Engineering & Construction

Positive outlook in Engineering & Construction

This year again, the market for engineering insurance is showing better results than in most other lines of industrial insurance. The German insurance Association (GDV) is expecting a very positive combined ratio of 81 per cent for the 2022 fiscal year (2021: 88 per cent). However, these positive figures are not transferable to all classes or all insurers in the engineering lines.

Turnover of underwriters and claims engineers in the market is high. This affects nearly all insurers and brokers, leading to fundamental problems – in particular in specialised areas such as engineering & construction: in many cases, there is a lack of qualified personnel to meet the ever-increasing demands in underwriting and risk assessment. The effects of more rapid rotation of staff are now also being felt in the response times and underwriting interest of a number of insurers. This trend appears to be particularly critical when it comes to lengthy and complex claims or major project support.

In addition, risk carriers have an increasing need for well-prepared risk data, especially in the case of highly complex or new risks that can often only be insured through large consortia.

Against this backdrop, highly qualified staff, acting as an anchor of stability between customers and insurers, are becoming ever more important to insurance brokers. It is, therefore, vital for customers that all engineering, business, insurance and legal competencies in the fields of engineering, construction and renewable energies be bundled together if they are to achieve the following goals:

  • holistic approach to risk management to provide qualified risk support by offering a highly professional service
  • comprehensive cultivation of the market to achieve improved insurance cover and prices and provide sufficient capacities
  • fully integrated claims processing to allow experienced claims experts to secure the best possible settlements.

Market situation

According to GDV projections published in May, insurers are expecting a premium income of around EUR 2.7bn in engineering & construction in 2022. This would mean a 7 per cent rise in premiums compared with the previous year (2021: EUR 2.5bn). By contrast, claims expenses are expected to fall by a full 5 per cent. This will lead to a reduction in claims expenses to around EUR 1.5bn compared with the 2021 figure of just over EUR 1.6bn. These figures provide the basis for an improved overall combined ratio of 81 per cent (2021: 87 per cent).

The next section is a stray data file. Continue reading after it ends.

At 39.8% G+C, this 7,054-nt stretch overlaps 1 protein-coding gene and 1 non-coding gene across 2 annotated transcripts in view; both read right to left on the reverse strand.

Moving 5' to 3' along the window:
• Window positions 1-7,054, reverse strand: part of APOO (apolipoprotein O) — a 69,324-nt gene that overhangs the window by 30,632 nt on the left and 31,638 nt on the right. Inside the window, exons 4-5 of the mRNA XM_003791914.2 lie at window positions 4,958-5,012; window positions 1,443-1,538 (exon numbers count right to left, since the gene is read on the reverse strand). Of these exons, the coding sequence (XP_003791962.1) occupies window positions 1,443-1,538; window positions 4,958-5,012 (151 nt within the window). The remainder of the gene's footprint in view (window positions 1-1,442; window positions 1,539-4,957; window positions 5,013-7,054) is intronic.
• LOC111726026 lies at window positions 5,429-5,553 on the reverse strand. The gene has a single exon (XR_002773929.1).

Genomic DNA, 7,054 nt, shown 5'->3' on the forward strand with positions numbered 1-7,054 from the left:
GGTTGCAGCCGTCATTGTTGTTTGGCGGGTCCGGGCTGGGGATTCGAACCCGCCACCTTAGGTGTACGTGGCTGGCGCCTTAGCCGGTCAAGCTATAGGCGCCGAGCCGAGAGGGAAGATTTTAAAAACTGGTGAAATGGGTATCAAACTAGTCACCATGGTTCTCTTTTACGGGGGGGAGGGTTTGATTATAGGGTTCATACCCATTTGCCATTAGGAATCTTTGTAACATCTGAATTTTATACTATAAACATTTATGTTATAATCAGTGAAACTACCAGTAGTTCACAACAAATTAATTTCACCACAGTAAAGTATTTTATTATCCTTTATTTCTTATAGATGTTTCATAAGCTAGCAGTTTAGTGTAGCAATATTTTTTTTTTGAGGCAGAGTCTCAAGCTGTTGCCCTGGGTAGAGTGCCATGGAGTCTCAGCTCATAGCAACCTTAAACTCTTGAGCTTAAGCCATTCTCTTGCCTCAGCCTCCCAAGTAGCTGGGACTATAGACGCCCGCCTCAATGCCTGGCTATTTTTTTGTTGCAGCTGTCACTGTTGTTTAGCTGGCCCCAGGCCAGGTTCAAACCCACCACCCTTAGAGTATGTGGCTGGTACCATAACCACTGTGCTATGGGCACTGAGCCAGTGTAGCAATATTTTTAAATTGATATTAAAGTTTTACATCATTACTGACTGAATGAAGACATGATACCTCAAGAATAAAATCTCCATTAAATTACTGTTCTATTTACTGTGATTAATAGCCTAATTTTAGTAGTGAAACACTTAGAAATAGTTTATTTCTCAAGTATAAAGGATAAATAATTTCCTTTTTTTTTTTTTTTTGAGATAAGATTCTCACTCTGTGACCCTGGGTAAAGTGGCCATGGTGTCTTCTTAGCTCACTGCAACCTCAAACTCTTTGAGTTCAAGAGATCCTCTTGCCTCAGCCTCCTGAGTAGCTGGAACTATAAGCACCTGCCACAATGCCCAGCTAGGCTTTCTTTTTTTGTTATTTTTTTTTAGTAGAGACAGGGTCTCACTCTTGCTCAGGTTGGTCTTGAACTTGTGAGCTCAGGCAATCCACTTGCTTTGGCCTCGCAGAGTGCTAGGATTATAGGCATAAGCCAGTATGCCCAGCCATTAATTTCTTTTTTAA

However, not all insurers report their figures to the GDV. Insurers with global portfolios in particular are excluded. This means the figures reported by insurers to the GDV are consistently more positive than the figures obtained by global comparison.

Reduced loss expenses and increased premium income

leading to an improved combined ratio


Source: GDV


As the pandemic subsides, insurers’ sales activities are once again clearly on the rise.

There is increased interest in new risks in engineering & construction, with the willingness to insure such risks also on the up. This suggests that there will be more capacity in the market than is needed to insure such risks.

Only in the case of complex technical risks, policies with poor claims experience or risks with high PMLs (Possible Maximum Losses), is the picture somewhat different. Here, against the backdrop of generally negative claims experience, insurers are showing less risk appetite and are trying to keep prices high, increase them and/or restrict the scope of cover.

Market trends

Trend towards underwriting discipline

Compared with the tenders of previous years, the demands on the quality of risk data have increased significantly. Without disciplined risk assessment conducted by Risk Engineering, Underwriting now no longer has the opportunity to submit a bid at all. Accordingly, turnaround times for tenders have increased significantly.

Trend towards Environmental, Social and Governance (ESG)

The social and political debate on how to achieve climate protection targets has gained traction in recent years. This, along with steadily increasing targets, has also seen guidelines for coverage of climate-damaging risks, such as the insurance of coal-fired power plants, drawn up by numerous multinational insurers. In these guidelines, insurers set out the different ways in which how they intend to support the withdrawal from coal. Against the backdrop of the new geopolitical environment, it will undoubtedly be exciting to see how insurers ultimately interpret their self-imposed guidelines.